Moon Discs: Lunaria Annua

by Matt

It’s quickly becoming a week of ‘finding other things to do’. While the sky drops buckets at very short intervals I’ve had to resort to residing either within the shed or the greenhouse. Now, as Autumn is set firmly in motion with the first flutters of leaf-drop and the draining of colour all around, the bulk of my heavy seasonal work is also just getting going. I’m one of those gardeners who likes to cram the big jobs in during the end of the year, rather than in the early part of the following year. I prefer to put the garden, as much as is possible, well and truly to bed in Autumn, allowing for a slower and more enjoyable lead up to Spring. This means chopping the borders down, getting the bulbs in, mulching etc. I think it’s a technique or ‘style’ that has hung on in my practices since my days of dreaded garden maintenance employment; swapping the mower for heavy bags of rotted horse-manure for the last push up to Christmas. A couple of years ago this meant mulching in the snow. And so this unprecedented week of downpour hasn’t really come at the best of moments. But then it never does, and there are always jobs waiting to be tackled in these particular periods.

One such ‘shelved’ task is the collecting and sowing of honesty seed – Lunaria annua. I’ve had one eye on my honesty plants for the last couple of months, watching the seed heads dry out and silver to their most recognised form. The seeds inside, in fact, have been clearly ripe for some time, showing through their thin, papery containers. As the rain began to put an end to my morning of cutting back the borders, I decided to finally get round to sowing next year’s honesty in the greenhouse.

I find that nature usually lets you know when the right time to sow has come. From the first Spring flurry of germinated ‘weed seeds’ to the new beginnings of biennial foxgloves in the early Autumn, you’re generally shown when plants are happiest sown. An even more basic rule of thumb states that early flowers (primroses, digitalis, cornflowers, wallflowers) are sown late the previous year, and the later Summer flowers (cosmos, cleome, dahlia, poppy) are sown early in the Spring. Lunaria is in the first category; it’s bright and vibrant pinks and whites forming a welcome display by mid April. So by now (September) the pods are opening up and dropping seed intended to germinate before the cold kicks in, over-Wintering in the beds, ready to flower the following year.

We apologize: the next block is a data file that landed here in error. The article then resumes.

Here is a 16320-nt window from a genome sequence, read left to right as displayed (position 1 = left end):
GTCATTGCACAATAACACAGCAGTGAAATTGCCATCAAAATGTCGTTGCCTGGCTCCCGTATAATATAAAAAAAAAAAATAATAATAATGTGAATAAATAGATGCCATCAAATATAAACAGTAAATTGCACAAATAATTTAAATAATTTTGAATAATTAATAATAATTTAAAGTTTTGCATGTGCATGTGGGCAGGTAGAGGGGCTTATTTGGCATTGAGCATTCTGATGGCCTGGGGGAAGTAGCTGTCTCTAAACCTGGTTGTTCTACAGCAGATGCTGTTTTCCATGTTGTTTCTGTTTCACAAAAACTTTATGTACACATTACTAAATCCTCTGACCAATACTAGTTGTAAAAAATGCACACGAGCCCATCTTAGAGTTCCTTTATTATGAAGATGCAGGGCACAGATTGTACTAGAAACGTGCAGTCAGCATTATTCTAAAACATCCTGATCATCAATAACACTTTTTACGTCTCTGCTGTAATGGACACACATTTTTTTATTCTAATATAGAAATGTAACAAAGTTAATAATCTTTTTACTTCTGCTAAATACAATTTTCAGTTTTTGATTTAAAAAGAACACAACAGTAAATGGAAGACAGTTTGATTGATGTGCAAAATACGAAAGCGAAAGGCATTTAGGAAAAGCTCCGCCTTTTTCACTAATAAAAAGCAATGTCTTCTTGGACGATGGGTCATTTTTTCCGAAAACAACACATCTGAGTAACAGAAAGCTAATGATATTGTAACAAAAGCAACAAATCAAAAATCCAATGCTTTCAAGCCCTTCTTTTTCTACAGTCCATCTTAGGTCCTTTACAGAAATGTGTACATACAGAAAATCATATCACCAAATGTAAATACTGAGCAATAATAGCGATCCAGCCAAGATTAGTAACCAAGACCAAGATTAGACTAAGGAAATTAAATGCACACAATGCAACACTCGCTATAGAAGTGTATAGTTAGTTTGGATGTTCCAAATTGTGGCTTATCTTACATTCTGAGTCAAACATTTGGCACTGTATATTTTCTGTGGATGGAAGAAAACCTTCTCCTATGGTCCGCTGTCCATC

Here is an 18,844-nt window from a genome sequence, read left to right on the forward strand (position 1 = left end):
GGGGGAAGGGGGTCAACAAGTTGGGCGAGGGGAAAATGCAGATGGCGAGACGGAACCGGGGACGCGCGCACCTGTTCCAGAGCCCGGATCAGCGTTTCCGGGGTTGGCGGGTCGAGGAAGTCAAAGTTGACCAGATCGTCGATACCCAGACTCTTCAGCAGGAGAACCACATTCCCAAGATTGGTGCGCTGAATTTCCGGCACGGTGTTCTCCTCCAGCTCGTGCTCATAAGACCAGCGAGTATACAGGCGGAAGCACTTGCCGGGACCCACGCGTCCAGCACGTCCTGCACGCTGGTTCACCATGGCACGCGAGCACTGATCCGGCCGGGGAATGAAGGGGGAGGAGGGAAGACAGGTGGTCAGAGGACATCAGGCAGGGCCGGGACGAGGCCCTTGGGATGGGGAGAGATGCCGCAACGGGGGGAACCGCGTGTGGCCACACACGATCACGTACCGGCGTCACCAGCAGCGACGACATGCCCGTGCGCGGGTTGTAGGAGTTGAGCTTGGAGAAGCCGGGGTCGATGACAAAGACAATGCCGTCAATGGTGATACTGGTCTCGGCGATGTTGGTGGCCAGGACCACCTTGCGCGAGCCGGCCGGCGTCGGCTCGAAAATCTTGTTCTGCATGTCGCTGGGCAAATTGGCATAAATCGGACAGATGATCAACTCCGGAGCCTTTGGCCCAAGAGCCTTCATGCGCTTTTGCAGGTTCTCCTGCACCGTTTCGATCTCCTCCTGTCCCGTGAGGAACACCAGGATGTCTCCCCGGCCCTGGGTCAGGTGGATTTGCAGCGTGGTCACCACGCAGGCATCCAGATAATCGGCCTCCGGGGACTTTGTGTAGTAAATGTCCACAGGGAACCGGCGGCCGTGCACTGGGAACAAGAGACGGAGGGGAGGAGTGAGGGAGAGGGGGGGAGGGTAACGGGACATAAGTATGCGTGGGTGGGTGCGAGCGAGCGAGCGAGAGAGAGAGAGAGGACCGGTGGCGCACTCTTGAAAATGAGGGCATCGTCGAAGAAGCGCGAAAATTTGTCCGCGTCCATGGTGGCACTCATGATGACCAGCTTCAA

I would say, however, that due to the significant lack in seed pod-cracking sunlight this year, the natural process is a little delayed in getting going. Late-July to August is usually the time to be sowing on your collected Lunaria seeds, at which point they are dry and tough. This explains also the less shimmering, silver appearance to my honesty seed heads this year; the excessive wet making them unlikely to fulfil their annual role in the Christmas dried flower display. Never mind.

Taking the cut stems inside, with radio 4 on the go, I went abut separating the seeds and sowing them into damp compost in nodules.

If the seeds are ripe they will come away from their thin sheeting really easily. They’re held tightly between two layers which can be peeled apart. Each moon-like disk (where the name, ‘Lunaria’ is derived from) will contain somewhere between 3 and 6 seeds. Once sown, they can be covered with a thin layer of compost and placed in a warmish environment (unheated greenhouse or conservatory window is fine) to germinate. Depending on how Autumn develops from here on I will either then plant my seedlings out prior to the deep freeze, or they’ll go out into a cold frame to be planted early next year.

Lunaria annua flowering prolifically in the garden during last Spring